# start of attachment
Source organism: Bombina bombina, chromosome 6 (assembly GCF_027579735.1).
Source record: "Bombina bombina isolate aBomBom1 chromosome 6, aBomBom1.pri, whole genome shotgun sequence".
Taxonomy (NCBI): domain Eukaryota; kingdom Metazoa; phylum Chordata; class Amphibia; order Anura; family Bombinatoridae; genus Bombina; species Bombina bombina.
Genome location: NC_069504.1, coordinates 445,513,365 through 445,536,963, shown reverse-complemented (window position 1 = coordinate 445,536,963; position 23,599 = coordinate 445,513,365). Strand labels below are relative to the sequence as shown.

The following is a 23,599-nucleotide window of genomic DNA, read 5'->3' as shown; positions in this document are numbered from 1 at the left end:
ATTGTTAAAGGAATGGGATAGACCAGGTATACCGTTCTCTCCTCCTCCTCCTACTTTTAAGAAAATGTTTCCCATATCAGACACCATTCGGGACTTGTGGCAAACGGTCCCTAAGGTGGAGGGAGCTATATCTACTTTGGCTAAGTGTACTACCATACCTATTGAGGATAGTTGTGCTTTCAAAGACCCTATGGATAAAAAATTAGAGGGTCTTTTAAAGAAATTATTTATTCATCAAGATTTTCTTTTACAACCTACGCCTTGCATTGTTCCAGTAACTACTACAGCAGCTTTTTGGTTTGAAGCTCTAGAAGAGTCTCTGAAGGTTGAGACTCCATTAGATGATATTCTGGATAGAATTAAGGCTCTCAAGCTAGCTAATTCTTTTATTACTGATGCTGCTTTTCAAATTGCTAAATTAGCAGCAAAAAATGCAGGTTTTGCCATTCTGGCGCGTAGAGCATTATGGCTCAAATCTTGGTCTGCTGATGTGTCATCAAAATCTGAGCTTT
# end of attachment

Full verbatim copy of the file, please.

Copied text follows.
Source organism: Bombina bombina, chromosome 6 (assembly GCF_027579735.1).
Source record: "Bombina bombina isolate aBomBom1 chromosome 6, aBomBom1.pri, whole genome shotgun sequence".
Taxonomy (NCBI): domain Eukaryota; kingdom Metazoa; phylum Chordata; class Amphibia; order Anura; family Bombinatoridae; genus Bombina; species Bombina bombina.
Genome location: NC_069504.1, coordinates 445,513,365 through 445,536,963, shown reverse-complemented (window position 1 = coordinate 445,536,963; position 23,599 = coordinate 445,513,365). Strand labels below are relative to the sequence as shown.

The following is a 23,599-nucleotide window of genomic DNA, read 5'->3' as shown; positions in this document are numbered from 1 at the left end:
ATTGTTAAAGGAATGGGATAGACCAGGTATACCGTTCTCTCCTCCTCCTCCTACTTTTAAGAAAATGTTTCCCATATCAGACACCATTCGGGACTTGTGGCAAACGGTCCCTAAGGTGGAGGGAGCTATATCTACTTTGGCTAAGTGTACTACCATACCTATTGAGGATAGTTGTGCTTTCAAAGACCCTATGGATAAAAAATTAGAGGGTCTTTTAAAGAAATTATTTATTCATCAAGATTTTCTTTTACAACCTACGCCTTGCATTGTTCCAGTAACTACTACAGCAGCTTTTTGGTTTGAAGCTCTAGAAGAGTCTCTGAAGGTTGAGACTCCATTAGATGATATTCTGGATAGAATTAAGGCTCTCAAGCTAGCTAATTCTTTTATTACTGATGCTGCTTTTCAAATTGCTAAATTAGCAGCAAAAAATGCAGGTTTTGCCATTCTGGCGCGTAGAGCATTATGGCTCAAATCTTGGTCTGCTGATGTGTCATCAAAATCTGAGCTTT